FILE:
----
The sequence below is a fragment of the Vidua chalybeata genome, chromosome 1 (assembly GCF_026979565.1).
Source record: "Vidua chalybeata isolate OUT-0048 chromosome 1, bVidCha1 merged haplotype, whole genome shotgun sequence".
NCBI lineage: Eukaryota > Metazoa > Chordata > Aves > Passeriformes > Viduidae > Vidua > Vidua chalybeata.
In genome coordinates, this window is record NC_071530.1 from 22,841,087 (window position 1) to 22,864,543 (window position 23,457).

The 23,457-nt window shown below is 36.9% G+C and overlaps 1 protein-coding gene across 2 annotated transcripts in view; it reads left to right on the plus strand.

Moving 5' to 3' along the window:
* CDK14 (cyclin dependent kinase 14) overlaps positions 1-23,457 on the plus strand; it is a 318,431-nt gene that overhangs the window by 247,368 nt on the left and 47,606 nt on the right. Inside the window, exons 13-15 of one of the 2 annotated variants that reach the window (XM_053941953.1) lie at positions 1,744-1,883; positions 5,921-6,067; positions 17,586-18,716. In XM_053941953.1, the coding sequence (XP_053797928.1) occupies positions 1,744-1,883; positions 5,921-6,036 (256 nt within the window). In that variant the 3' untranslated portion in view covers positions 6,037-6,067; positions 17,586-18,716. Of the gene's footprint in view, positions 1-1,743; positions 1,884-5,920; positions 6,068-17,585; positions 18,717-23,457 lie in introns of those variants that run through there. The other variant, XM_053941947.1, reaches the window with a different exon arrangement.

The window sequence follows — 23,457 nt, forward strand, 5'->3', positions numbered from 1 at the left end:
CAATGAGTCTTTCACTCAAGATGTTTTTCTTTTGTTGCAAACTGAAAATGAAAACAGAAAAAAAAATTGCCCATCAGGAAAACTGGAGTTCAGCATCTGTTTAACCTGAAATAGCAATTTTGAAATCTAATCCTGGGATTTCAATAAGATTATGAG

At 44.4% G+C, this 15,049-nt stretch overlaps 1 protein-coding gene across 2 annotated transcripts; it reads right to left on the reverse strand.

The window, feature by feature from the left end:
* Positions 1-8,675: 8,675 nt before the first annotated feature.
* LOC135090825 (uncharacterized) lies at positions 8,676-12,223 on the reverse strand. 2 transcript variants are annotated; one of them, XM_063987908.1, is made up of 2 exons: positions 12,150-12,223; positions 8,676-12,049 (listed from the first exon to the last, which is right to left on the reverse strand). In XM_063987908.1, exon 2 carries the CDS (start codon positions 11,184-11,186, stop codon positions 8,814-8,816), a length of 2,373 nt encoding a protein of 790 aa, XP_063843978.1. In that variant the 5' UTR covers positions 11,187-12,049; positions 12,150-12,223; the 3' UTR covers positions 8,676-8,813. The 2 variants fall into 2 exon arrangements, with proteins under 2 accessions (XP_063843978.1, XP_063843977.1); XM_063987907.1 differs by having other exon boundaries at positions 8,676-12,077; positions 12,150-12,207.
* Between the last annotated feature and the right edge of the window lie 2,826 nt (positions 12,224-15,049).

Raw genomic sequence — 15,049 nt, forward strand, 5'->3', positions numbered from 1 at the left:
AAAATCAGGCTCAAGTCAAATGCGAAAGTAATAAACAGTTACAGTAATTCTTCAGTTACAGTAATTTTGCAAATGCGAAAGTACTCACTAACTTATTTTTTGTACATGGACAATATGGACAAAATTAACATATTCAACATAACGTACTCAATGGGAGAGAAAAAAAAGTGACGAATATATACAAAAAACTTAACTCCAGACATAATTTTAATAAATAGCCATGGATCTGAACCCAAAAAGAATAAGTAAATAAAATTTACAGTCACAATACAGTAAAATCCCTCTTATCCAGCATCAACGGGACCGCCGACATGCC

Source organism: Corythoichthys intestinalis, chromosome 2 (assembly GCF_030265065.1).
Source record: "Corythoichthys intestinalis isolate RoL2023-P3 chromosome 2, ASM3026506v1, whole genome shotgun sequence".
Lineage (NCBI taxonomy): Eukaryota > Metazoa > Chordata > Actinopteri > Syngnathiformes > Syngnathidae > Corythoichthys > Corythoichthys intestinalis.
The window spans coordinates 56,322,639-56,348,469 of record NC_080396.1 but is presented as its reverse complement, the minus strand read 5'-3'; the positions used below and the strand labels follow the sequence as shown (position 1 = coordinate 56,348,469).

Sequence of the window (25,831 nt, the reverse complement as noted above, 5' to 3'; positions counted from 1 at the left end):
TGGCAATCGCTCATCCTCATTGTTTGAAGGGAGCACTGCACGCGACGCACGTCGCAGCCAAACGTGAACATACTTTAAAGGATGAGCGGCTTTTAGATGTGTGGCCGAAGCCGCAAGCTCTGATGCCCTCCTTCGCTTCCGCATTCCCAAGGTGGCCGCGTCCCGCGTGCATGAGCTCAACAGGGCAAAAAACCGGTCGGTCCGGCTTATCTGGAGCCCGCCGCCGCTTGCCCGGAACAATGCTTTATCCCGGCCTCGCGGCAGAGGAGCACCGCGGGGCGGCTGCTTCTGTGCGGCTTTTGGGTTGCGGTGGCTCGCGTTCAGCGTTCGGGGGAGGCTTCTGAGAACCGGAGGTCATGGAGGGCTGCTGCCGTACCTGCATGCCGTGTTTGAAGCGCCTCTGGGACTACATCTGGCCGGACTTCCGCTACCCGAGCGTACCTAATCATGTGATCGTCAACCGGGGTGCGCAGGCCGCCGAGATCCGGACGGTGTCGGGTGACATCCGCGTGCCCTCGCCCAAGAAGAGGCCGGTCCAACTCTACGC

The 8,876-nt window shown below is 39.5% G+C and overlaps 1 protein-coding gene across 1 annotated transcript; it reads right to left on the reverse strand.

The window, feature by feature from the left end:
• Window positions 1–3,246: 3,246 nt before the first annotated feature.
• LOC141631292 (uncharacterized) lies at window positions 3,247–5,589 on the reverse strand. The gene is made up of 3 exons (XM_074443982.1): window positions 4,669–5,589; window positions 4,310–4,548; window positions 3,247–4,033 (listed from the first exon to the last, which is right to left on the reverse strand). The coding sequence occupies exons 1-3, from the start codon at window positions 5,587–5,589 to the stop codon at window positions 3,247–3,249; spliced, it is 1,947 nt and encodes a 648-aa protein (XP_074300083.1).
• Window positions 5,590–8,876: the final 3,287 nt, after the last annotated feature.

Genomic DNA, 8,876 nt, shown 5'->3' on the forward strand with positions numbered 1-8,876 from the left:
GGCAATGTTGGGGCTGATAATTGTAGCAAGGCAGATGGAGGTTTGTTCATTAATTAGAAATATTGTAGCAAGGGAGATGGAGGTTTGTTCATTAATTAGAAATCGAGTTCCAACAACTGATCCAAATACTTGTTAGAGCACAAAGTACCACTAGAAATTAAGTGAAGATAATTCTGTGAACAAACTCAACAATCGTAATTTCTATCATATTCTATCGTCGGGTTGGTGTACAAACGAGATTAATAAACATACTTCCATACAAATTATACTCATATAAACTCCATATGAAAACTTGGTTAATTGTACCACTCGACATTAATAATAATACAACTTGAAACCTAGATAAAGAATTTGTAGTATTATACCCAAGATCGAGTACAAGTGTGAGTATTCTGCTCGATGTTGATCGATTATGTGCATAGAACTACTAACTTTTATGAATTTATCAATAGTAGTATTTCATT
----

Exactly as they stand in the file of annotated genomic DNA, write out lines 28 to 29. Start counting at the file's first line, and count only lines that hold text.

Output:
Genomic DNA, 8,876 nt, shown 5'->3' on the forward strand with positions numbered 1-8,876 from the left:
GGCAATGTTGGGGCTGATAATTGTAGCAAGGCAGATGGAGGTTTGTTCATTAATTAGAAATATTGTAGCAAGGGAGATGGAGGTTTGTTCATTAATTAGAAATCGAGTTCCAACAACTGATCCAAATACTTGTTAGAGCACAAAGTACCACTAGAAATTAAGTGAAGATAATTCTGTGAACAAACTCAACAATCGTAATTTCTATCATATTCTATCGTCGGGTTGGTGTACAAACGAGATTAATAAACATACTTCCATACAAATTATACTCATATAAACTCCATATGAAAACTTGGTTAATTGTACCACTCGACATTAATAATAATACAACTTGAAACCTAGATAAAGAATTTGTAGTATTATACCCAAGATCGAGTACAAGTGTGAGTATTCTGCTCGATGTTGATCGATTATGTGCATAGAACTACTAACTTTTATGAATTTATCAATAGTAGTATTTCATT